Anyway, one of the traditional things to eat during Mardi Gras is a king cake, which is basically a kind of cinnamon bread that I thought couldn't be too impossible to make. I'd never actually seen or heard of one before doing research for this post, but it reminds me a lot of the Three Kings Day cake my grandmother usually makes, in that both are desserts that are supposed to contain trinkets that bring good luck to whoever gets the piece with the hidden surprise. Apparently my grandmother's cake is actually pretty much a variation of this tradition, and I assume it has to do with her Italian roots. The traditional trinket in a king cake is a fava bean, but since the 1950's, people have used tiny plastic babies that are supposed to represent the baby Jesus. No offense to anyone reading this, but the idea of biting into a piece of cake to discover a plastic baby kind of terrifies me! My grandmother usually just sticks aluminum foil wrapped quarters into each grandkid's piece of cake to make sure no one's upset they didn't get one.

 I used a recipe from myrecipes.com, and initially, it didn't necessarily seem more complicated than some of the other stuff I've made, so I figured hey, what could go wrong?

As it turns out, I still have a lot to learn when it comes to being overconfident in the kitchen, especially when it involves bread apparently.

You cook sour cream, sugar, butter and salt together on the stove until it's nice and liquidy.

Meanwhile, get your yeast culture going. This one was easily the most active one I've ever seen while cooking, so I was very excited and expected this to be a dough that wouldn't stop rising.

This all gets mixed together in a stand mixer with some bread flour, and honestly, it was almost too much dough for my mixer to be able to handle. It got pretty sluggish and labored the more flour went into the bowl, and I was a little worried I'd kill the motor if I put more in.

Fortunately, nothing bad happened, and I was able to knead out the dough into a decent sized ball, which got set aside to rise in an oiled bowl with a towel over it as instructed.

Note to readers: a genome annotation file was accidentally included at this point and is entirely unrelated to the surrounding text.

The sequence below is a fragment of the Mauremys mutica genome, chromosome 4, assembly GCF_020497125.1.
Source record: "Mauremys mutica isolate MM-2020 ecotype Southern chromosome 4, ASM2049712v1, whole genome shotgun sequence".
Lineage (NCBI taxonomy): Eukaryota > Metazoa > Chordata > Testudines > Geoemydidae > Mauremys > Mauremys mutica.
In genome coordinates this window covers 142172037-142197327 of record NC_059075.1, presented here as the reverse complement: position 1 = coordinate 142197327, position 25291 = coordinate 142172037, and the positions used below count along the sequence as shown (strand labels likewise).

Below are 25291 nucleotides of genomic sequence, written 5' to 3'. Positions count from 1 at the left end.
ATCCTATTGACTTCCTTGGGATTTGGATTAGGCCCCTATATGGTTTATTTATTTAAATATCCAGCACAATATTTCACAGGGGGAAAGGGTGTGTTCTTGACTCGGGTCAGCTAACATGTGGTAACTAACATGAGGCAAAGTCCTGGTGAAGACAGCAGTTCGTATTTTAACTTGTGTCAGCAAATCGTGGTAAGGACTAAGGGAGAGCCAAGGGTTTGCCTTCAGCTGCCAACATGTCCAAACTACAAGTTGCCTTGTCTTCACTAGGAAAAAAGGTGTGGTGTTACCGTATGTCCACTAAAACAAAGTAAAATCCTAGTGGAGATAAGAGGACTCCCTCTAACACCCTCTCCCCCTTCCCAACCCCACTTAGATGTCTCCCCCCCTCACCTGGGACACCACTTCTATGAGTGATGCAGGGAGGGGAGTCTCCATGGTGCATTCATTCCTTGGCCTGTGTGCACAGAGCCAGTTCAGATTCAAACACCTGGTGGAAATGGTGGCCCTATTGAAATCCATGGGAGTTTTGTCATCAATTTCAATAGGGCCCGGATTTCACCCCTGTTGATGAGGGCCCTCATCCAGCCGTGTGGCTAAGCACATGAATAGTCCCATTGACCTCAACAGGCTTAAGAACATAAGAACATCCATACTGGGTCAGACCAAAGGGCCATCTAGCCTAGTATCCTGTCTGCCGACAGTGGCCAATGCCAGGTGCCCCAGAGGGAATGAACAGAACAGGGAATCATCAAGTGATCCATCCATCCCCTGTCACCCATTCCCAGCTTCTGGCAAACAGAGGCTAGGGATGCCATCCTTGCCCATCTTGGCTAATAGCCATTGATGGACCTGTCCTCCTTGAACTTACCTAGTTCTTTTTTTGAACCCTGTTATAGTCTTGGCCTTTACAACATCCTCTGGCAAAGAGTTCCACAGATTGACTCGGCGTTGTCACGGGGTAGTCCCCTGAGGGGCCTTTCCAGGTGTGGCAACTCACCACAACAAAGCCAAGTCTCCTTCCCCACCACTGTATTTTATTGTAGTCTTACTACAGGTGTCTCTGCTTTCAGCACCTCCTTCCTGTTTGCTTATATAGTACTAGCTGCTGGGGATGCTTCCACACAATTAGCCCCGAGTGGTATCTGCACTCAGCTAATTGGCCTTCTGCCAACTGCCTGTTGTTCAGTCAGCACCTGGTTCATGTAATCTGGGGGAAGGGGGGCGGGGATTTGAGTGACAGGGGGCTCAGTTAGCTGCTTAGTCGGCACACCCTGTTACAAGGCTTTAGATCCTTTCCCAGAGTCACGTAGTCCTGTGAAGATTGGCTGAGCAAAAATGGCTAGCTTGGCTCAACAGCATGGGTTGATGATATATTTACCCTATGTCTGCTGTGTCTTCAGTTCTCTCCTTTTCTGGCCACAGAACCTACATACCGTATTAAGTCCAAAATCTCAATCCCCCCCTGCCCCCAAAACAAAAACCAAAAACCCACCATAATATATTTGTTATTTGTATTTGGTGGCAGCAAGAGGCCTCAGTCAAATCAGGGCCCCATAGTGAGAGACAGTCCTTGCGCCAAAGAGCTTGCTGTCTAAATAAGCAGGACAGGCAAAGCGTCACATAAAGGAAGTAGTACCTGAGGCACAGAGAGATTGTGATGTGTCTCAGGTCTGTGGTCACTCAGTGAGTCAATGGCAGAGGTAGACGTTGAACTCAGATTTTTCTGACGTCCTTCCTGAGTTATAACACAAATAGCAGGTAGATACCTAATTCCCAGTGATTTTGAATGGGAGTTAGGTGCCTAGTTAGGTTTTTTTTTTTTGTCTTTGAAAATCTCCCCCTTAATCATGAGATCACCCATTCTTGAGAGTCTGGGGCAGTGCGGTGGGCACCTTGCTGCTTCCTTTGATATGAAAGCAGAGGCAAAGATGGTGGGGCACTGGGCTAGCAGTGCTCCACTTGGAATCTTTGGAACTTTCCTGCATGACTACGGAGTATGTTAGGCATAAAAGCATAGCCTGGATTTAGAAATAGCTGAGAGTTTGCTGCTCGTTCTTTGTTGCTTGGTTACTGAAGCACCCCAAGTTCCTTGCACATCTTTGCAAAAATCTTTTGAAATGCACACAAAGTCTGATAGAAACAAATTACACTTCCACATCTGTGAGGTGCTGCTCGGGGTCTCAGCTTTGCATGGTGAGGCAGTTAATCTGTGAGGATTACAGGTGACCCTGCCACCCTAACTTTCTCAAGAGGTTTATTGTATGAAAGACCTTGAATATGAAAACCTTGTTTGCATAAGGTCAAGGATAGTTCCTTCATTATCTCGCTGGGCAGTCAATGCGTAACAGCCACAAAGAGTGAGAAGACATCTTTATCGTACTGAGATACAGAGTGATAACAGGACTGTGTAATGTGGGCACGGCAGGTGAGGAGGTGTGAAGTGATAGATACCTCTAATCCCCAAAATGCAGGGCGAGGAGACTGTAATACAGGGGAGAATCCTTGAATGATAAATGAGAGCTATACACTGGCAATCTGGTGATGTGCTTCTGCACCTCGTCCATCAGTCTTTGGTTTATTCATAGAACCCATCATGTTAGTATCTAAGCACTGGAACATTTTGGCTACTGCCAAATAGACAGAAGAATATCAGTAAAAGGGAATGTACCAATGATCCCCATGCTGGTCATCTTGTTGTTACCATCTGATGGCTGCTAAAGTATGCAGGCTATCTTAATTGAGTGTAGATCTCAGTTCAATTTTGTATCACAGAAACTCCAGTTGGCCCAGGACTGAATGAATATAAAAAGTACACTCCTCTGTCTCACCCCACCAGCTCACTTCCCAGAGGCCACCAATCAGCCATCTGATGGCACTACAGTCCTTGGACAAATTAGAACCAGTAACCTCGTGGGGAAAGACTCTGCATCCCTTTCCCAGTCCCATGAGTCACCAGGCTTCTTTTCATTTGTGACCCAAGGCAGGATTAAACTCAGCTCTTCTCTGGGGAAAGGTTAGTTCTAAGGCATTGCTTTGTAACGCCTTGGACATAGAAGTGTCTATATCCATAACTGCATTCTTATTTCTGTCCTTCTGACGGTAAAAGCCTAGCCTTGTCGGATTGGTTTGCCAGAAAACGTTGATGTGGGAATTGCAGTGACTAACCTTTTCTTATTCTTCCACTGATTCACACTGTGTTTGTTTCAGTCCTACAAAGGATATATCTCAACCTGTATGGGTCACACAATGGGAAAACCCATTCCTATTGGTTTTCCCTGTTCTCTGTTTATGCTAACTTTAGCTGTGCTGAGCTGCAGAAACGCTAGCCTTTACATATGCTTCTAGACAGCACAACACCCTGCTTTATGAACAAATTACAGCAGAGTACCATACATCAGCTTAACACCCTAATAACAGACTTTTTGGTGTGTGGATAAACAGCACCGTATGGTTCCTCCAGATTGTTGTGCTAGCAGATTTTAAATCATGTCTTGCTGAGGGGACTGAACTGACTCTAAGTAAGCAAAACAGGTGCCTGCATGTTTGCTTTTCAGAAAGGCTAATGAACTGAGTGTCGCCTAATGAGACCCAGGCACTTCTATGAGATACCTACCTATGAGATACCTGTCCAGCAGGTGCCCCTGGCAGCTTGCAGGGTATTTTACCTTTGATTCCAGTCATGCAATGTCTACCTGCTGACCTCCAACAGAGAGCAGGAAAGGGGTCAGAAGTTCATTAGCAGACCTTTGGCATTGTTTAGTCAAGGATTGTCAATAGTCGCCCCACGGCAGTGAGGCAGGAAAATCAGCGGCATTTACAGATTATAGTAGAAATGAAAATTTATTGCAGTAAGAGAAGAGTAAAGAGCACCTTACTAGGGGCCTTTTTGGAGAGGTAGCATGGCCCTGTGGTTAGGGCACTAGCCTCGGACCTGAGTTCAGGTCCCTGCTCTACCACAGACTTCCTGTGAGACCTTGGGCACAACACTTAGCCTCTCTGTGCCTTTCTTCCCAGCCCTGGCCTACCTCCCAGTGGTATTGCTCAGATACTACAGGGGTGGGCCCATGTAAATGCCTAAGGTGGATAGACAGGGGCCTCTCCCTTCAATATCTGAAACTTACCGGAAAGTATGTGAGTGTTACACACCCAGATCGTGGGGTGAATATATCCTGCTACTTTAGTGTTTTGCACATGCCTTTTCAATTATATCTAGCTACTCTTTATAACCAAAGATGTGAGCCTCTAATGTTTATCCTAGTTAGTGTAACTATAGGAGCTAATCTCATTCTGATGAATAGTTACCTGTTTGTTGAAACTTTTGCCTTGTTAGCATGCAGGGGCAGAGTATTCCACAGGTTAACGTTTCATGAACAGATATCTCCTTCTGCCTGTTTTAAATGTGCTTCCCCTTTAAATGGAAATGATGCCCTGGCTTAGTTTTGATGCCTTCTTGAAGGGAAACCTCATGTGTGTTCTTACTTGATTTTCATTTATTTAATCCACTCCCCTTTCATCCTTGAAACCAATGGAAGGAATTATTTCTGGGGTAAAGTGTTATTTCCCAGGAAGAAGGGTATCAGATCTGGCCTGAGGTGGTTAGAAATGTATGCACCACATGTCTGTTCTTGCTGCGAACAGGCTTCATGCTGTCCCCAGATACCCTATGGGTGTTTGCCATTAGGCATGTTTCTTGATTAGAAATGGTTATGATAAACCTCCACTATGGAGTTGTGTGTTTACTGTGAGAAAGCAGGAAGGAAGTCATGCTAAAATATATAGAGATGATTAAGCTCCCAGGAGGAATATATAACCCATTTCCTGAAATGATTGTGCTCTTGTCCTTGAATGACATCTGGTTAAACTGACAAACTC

And... it didn't rise. Not one bit. Again, I'm not sure what happened because I did everything I was told to, and the yeast obviously wasn't dead, but since the St. Lucia buns worked out okay even though the dough didn't rise, I decided to just go ahead with it in hopes that things would be okay this time, too.

You were supposed to have enough dough to make out two cakes, but my dough had barely enough to make one sheet of dough. You spread softened butter on it, and then dust heavily with cinnamon and sugar. This all gets rolled up jelly roll style and then gets folded into a donut shape, or a U.

It allegedly only needed to bake for sixteen minutes, and came out of the oven looking okay, so I frosted it and sprinkled on the traditional colored bands of sugar.

And then I set it aside to wait for my mom and brother to get home.

When I checked on it after they had, it was to discover that apparently, it hadn't cooked all the way. And the dough had continued to rise? So the hole was gone, and the entire middle was just completely raw. A lot of the filling had also started to ooze out all over the cake stand, and overall, it wasn't necessarily appetizing looking.

Bottom line? Next time, I think I might stick to store bought king cake. While I'm certainly not super discouraged by culinary failures, I tend to be more discouraged wen said failure is the product of something that was particularly labor intensive or time consuming, and this definitely qualifies as both of those. As my free time has become somewhat limited thanks to my new job, I don't love the idea of spending several hours on something I won't even really be able to eat when it's finished!

Still, it was kind of fun to try something different for a holiday I don't usually celebrate. Maybe next year, we'll try something less complicated!

Better luck next time, I guess!


  1. Kudos for your bravery! I shy away from anything that involves yeast. And also, your honesty is refreshing. I hope you have better luck with future recipes involving yeast.

    1. Thank you! I hope so, too. I wonder if warmer weather will help since our house can be a little drafty. I guess we'll see!